Roberto Mancini rarely makes the same mistakes twice, as was evident in yesterday's draw at Liverpool, but that does not mean that the Italian's side are tactically flawless.
Manchester City formidable and flexible in their formation
Roberto Mancini is as ruthless as he is tactically astute. Sometimes he is both, evidenced by him hooking off Adam Johnson before half time of their Champions League home tie with Villarreal.
If the Italian spots a flaw in his system he wastes no time in rectifying it - as he successfully did that night by replacing Johnson with Gareth Barry to protect Manchester City against Villarreal's counter-attacking raids - or resolves to iron it out as quickly as he publicly jettisoned Carlos Tevez after his tantrum in Munich.
He rarely makes the same mistake twice. Take last season's trip to Anfield, for example.
He set City up in a classic 4-4-2 formation and witnessed an Andy Carroll-inspired Liverpool hand his side their most chastening experience of the season in a 3-0 defeat. Wind forward to the repeat fixture yesterday and City were far more fluid and flexible in terms of formation and style, lining up in a formation that oscillated between 4-2-3-1, 4-4-1 and 4-4-2.
The result? Albeit inspired by Joe Hart, City ended a run of two successive defeats on Merseyside - they lost 2-1 at Everton three weeks after the loss to Liverpool last season - with a 1-1 draw and extended their unbeaten league run to 16 matches, fuelling the belief they can win their first Premier League title without defeat.
"Who knows," James Milner said. "We'll just keep going. We won't set targets."
Paul Robinson, the combative Bolton Wanderers left-back, applauds City's general elan, yet expects it to prevent them emulating Arsene Wenger's "Invincibles", who went the entire 2003/04 season unbeaten with 26 wins and 12 draws.
"I don't think City will go the whole season unbeaten because they're so open," Robinson said.
Robinson was part of a then confident Bolton team who went toe-to-toe in a 3-2 defeat to a City side still integrating summer's recruits in the second week of the season.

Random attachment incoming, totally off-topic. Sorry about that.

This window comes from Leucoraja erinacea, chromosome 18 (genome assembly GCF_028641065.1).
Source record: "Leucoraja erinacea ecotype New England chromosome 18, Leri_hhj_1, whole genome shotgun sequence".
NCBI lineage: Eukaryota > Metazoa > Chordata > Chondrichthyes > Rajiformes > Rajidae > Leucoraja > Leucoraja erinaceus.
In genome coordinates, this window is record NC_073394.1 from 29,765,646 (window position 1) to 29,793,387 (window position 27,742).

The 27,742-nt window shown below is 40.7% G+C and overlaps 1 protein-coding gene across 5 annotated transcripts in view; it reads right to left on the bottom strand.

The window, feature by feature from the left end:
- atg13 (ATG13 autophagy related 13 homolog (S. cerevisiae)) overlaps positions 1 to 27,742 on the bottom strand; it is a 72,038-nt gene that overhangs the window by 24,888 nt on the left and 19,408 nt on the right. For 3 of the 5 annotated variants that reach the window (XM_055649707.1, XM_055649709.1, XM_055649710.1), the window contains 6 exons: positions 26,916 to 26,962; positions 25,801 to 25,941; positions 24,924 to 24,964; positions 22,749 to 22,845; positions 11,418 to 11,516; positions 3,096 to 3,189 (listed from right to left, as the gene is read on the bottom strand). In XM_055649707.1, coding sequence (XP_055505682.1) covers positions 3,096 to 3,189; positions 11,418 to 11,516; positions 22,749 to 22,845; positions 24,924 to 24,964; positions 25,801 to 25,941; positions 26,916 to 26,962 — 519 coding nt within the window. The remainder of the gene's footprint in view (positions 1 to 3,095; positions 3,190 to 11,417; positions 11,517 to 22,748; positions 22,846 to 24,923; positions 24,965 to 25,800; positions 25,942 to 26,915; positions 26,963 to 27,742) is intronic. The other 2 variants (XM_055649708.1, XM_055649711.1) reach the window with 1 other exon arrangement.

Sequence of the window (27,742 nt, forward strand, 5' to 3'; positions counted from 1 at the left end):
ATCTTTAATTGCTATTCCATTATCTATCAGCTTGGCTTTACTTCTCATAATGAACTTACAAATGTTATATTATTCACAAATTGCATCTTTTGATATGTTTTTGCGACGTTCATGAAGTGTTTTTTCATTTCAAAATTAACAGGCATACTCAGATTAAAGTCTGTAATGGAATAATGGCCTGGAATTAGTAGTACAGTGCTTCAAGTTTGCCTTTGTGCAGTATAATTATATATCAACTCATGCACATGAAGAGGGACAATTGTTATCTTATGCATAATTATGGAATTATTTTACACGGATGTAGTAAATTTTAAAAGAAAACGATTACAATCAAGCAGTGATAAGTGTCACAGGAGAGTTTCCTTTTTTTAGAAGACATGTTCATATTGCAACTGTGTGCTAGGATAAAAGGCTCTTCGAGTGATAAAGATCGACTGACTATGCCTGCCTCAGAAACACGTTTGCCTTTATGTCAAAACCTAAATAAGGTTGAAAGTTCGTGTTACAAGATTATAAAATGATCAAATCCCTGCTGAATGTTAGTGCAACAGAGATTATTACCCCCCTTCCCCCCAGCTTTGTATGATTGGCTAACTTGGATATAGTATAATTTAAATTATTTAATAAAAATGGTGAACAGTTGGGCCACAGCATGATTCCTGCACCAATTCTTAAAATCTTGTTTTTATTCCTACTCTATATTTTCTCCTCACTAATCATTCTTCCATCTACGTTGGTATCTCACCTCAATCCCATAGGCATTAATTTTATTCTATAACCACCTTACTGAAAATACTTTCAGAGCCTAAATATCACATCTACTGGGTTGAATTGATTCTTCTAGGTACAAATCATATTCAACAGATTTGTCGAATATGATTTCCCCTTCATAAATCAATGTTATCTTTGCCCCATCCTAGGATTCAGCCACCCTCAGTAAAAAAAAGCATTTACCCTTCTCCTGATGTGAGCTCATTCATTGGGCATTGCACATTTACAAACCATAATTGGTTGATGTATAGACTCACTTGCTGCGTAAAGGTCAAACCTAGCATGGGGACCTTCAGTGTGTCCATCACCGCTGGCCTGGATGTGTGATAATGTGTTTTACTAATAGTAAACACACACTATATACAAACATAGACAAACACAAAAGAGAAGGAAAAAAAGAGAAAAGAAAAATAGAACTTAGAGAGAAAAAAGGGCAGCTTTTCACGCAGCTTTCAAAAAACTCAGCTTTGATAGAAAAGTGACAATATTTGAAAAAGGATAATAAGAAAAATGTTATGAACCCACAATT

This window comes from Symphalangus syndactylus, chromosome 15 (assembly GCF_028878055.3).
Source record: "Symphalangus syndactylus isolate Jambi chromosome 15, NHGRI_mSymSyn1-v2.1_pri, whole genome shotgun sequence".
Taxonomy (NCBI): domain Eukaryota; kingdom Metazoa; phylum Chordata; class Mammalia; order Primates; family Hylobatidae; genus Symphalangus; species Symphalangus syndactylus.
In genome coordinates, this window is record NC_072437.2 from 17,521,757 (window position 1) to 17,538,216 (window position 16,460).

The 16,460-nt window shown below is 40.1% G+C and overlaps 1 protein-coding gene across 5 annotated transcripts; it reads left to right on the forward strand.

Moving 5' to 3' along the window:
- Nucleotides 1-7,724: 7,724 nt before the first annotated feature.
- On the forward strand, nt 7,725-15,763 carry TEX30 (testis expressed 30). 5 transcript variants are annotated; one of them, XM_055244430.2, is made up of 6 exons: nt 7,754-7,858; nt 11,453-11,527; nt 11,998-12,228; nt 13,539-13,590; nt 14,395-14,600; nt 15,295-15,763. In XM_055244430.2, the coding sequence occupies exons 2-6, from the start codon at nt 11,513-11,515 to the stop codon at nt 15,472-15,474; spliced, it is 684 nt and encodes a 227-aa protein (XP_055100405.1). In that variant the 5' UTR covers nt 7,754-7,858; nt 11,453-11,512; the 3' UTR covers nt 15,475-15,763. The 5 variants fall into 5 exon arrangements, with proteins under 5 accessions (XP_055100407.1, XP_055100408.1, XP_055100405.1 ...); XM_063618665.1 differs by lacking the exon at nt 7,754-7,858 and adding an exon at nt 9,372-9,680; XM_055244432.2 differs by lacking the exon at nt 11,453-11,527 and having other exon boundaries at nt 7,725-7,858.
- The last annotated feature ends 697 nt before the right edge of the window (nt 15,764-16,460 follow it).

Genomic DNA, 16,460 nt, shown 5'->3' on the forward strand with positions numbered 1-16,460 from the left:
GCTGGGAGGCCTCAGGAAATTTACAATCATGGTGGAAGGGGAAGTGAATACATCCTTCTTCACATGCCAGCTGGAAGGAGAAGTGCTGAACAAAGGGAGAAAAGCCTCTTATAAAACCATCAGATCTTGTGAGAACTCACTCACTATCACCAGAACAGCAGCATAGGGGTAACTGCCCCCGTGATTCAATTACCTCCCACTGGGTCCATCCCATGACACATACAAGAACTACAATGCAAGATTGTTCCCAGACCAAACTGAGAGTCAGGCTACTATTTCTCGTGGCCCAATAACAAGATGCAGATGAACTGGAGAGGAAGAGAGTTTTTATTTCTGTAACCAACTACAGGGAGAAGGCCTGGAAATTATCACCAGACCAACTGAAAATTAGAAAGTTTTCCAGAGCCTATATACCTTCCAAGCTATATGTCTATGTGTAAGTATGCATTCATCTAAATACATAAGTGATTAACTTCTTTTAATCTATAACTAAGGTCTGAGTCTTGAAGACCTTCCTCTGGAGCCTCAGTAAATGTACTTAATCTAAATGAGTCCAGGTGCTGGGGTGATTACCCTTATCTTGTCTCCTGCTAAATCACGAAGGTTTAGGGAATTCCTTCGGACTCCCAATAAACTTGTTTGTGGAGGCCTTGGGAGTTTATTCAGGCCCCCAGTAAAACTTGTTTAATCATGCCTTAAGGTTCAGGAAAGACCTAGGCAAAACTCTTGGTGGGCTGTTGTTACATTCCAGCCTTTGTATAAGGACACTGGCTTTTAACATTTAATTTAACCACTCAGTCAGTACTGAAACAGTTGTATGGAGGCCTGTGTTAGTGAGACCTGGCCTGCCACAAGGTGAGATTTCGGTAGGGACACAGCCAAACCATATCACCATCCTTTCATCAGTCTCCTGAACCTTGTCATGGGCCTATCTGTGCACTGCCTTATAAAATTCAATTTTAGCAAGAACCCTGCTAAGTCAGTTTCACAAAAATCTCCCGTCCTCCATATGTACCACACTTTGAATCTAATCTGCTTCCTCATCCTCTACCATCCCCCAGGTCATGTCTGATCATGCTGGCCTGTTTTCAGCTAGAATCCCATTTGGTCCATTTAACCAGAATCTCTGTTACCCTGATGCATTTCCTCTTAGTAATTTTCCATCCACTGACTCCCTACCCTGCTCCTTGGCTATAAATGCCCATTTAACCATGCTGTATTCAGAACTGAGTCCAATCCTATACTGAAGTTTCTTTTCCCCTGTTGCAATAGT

"We created a lot of chances and found weak points," Robinson said. "But in attack they have so many options it's just impossible at times.
"During periods of that game you couldn't get near them because they were so fluid and sending through so many runners.
"It must have been amazing to watch but to play in it was a nightmare."
One month later City went to Fulham following 5-1 and 3-0 destructions of Tottenham Hotspur and Wigan Athletic. A Sergio Aguero brace down before the second half had properly begun, Fulham appeared to be heading the same way until Mancini attempted to padlock the victory by bringing on Pablo Zabaleta.
"I played with [Moussa] Dembele in a midfield three to pressure them in the middle of the pitch," Martin Jol, the Fulham manager, said.
"Mancini saw it and wanted to match us up there by taking David Silva and Aguero off. I know why he did that - it's worked for them in other games - but in hindsight it helped us."
The upshot was City's first dropped points of the season.
City are not without flaws. Every opposing team has been offered ample opportunity to score.
Hart has the division's second best save percentage, yet City have just five clean sheets to show from 21 competitive fixtures.
It is European competition, though, that has exposed City.
Bayern Munich's victory was not founded on any great strategic plan, but Napoli's tactics were drawn up with military precision and were built around pressing every City player in possession except Nigel de Jong and the two centre-backs, who Napoli hoped would pass forward into densely packed areas.
"We had to be focused, stay strong and have a precise idea of the game," said Walter Mazzarri, the Napoli coach.
"They would enjoy more possession because they have lots of quality and we would try to defend carefully and be ready to start the action suddenly.
"We needed to steal the ball and make things happen quickly. We needed to make the most of the spaces."
A couple of days later there was recognition from Mancini that "we can't score three or four goals in every game. In the Champions League we've conceded six goals in five games and this is too much, it's not good".
City have a shortage of reliable bodies in the centre of their defence and will lose both Kolo and Yaya Toure - "probably the best midfielder in the League," according to Jol - to African Cup of Nations duty in the New Year.
But, as Micah Richards said recently, City can "just go out and buy somebody else".